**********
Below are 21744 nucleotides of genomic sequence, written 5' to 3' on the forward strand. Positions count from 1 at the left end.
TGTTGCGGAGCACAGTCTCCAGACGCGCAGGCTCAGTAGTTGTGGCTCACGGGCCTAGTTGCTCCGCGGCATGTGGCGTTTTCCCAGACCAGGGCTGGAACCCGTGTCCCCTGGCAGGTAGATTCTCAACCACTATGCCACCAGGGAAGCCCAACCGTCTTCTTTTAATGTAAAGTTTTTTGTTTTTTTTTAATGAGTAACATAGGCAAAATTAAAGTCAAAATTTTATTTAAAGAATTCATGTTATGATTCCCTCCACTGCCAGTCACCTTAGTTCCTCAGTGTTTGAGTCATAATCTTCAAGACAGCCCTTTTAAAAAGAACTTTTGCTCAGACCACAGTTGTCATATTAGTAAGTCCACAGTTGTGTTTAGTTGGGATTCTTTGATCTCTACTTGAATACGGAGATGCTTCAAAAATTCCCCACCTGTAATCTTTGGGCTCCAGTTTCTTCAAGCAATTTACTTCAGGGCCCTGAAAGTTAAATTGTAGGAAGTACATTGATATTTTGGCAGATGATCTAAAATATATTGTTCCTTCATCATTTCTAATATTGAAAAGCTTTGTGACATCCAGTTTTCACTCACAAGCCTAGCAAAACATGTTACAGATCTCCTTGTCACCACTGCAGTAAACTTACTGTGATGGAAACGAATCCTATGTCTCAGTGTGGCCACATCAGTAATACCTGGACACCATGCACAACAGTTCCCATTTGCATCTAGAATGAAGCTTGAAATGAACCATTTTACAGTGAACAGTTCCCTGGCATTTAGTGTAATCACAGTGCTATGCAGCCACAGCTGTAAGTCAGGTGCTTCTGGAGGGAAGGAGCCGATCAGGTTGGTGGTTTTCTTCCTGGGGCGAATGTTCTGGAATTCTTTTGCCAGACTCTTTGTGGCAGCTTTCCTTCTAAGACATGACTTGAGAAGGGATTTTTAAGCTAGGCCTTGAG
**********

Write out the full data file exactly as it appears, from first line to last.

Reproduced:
Below are 21744 nucleotides of genomic sequence, written 5' to 3' on the forward strand. Positions count from 1 at the left end.
TGTTGCGGAGCACAGTCTCCAGACGCGCAGGCTCAGTAGTTGTGGCTCACGGGCCTAGTTGCTCCGCGGCATGTGGCGTTTTCCCAGACCAGGGCTGGAACCCGTGTCCCCTGGCAGGTAGATTCTCAACCACTATGCCACCAGGGAAGCCCAACCGTCTTCTTTTAATGTAAAGTTTTTTGTTTTTTTTTAATGAGTAACATAGGCAAAATTAAAGTCAAAATTTTATTTAAAGAATTCATGTTATGATTCCCTCCACTGCCAGTCACCTTAGTTCCTCAGTGTTTGAGTCATAATCTTCAAGACAGCCCTTTTAAAAAGAACTTTTGCTCAGACCACAGTTGTCATATTAGTAAGTCCACAGTTGTGTTTAGTTGGGATTCTTTGATCTCTACTTGAATACGGAGATGCTTCAAAAATTCCCCACCTGTAATCTTTGGGCTCCAGTTTCTTCAAGCAATTTACTTCAGGGCCCTGAAAGTTAAATTGTAGGAAGTACATTGATATTTTGGCAGATGATCTAAAATATATTGTTCCTTCATCATTTCTAATATTGAAAAGCTTTGTGACATCCAGTTTTCACTCACAAGCCTAGCAAAACATGTTACAGATCTCCTTGTCACCACTGCAGTAAACTTACTGTGATGGAAACGAATCCTATGTCTCAGTGTGGCCACATCAGTAATACCTGGACACCATGCACAACAGTTCCCATTTGCATCTAGAATGAAGCTTGAAATGAACCATTTTACAGTGAACAGTTCCCTGGCATTTAGTGTAATCACAGTGCTATGCAGCCACAGCTGTAAGTCAGGTGCTTCTGGAGGGAAGGAGCCGATCAGGTTGGTGGTTTTCTTCCTGGGGCGAATGTTCTGGAATTCTTTTGCCAGACTCTTTGTGGCAGCTTTCCTTCTAAGACATGACTTGAGAAGGGATTTTTAAGCTAGGCCTTGAG